THE BLOG
09/30/2013 11:49 am ET Updated Nov 30, 2013

Mo

Straight as an arrow; stoic with a slightly visible breath -- a fierce figure of calm in a gathering storm standing upon a raised patch of dirt 18 feet in diameter. The left arm bent to the chest, the ball gripped in the mitt, the right hand dangling casually. A look in at 60 feet and six inches -- razor sharp and icy like a jungle cat at prey -- before a slight shift in weight brings the bare hand to meet the ball. Then in one fluid series of ballet-esque motions -- a coiled slant forward, as if a bow fletching to strike, cranks the body fusion into a bullet arc, a millisecond prelude to the knee kick from the left leg and the arm whirling high above the head with the release of the stitched sphere to its destination.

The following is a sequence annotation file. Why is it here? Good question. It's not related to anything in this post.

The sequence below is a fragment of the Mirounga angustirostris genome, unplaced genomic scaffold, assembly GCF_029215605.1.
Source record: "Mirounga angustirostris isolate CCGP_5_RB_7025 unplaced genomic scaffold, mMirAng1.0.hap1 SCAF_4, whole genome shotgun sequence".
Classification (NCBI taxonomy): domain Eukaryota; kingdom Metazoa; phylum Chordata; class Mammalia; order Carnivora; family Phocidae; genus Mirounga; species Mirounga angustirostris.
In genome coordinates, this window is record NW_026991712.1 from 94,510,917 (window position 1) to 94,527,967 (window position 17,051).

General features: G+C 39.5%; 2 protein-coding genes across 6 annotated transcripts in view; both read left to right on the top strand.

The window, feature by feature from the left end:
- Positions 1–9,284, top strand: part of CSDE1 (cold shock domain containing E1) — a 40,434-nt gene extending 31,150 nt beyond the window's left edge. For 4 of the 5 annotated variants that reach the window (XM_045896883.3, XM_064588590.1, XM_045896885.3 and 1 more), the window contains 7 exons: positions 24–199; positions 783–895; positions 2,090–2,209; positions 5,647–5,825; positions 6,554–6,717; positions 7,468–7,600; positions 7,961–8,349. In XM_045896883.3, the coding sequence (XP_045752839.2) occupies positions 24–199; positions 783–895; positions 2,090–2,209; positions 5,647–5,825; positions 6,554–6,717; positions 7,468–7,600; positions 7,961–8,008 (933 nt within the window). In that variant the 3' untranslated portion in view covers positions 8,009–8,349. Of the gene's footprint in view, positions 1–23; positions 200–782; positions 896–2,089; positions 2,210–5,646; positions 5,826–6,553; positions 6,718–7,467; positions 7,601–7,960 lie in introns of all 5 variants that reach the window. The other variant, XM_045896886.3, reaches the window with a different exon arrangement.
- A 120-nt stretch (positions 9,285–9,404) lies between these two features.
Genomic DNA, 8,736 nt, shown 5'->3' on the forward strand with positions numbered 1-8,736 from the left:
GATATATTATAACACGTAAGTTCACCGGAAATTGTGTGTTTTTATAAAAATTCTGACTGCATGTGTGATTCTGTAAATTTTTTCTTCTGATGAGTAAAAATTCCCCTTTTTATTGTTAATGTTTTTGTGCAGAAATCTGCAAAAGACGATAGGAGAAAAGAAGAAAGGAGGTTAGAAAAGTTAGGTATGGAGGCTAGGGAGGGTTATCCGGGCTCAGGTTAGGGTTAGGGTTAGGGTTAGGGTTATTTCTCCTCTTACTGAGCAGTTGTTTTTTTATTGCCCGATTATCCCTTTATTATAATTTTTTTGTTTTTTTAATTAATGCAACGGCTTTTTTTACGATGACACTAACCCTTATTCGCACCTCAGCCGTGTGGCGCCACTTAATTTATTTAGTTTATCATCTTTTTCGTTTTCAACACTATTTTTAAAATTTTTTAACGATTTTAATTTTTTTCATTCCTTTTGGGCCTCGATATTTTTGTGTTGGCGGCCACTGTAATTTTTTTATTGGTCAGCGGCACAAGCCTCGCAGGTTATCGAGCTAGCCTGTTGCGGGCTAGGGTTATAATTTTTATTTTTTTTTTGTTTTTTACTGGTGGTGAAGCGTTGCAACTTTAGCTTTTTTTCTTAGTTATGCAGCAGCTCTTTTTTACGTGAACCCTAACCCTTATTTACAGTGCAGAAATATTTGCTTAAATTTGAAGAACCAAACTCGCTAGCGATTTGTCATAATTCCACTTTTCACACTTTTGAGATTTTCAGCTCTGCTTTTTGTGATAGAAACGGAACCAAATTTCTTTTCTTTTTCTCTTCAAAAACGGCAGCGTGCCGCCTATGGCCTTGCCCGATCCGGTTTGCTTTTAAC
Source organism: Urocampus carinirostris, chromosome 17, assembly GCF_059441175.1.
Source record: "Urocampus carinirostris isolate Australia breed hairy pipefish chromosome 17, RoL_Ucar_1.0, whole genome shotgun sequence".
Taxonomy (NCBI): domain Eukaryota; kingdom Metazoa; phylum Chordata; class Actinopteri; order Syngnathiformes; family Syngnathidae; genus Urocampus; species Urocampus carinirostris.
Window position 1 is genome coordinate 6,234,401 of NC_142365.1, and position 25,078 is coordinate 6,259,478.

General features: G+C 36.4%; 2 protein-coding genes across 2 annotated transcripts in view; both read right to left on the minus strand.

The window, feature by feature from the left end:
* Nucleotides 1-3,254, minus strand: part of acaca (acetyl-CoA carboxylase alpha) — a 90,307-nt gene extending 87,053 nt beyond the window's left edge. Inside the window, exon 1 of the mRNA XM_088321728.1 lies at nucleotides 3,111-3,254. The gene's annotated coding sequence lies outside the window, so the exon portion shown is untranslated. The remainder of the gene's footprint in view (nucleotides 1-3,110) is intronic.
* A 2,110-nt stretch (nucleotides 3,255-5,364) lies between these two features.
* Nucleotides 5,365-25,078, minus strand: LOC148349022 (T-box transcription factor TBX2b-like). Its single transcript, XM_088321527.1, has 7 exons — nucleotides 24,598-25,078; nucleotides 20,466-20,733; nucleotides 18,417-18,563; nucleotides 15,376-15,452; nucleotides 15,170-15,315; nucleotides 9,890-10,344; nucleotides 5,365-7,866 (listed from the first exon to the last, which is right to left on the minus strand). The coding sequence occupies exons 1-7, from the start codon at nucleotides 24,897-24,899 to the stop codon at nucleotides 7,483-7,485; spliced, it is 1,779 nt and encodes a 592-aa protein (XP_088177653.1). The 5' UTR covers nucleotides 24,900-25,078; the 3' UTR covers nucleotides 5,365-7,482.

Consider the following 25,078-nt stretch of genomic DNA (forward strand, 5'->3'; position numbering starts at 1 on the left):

A single pitch. The professionals call it a "Cutter", a spinning, knifing diving thing that burns inside on lefty batters and disappears to righties. One pitch. Nineteen major league seasons. A record 652 saves (the final outs of a close game) over a record 952 appearances in Major League Baseball contests. An unprecedented stretch of excellence with a single, devastating pitch has ended.

The great Mariano Rivera of the New York Yankees is retiring as quite simply the undisputed finest closer to ever ply the trade at any level anywhere, and without question the longest running level of near-perfection in the history of sport.

I first heard the name on July, 4 1995 while riding shotgun in a grey Isuzu pick-up truck with fellow Yankees fanatic, Peter Blasevick, a long-time friend and colleague, whose band DogVoices I decided against all reason to follow and turn its exploits and that of the New Jersey rock circuit into a book called Deep Tank Jersey. Rivera was dismantling the Chicago White Sox over eight innings, allowing one run while striking out 11. He would never be as effective a starter again.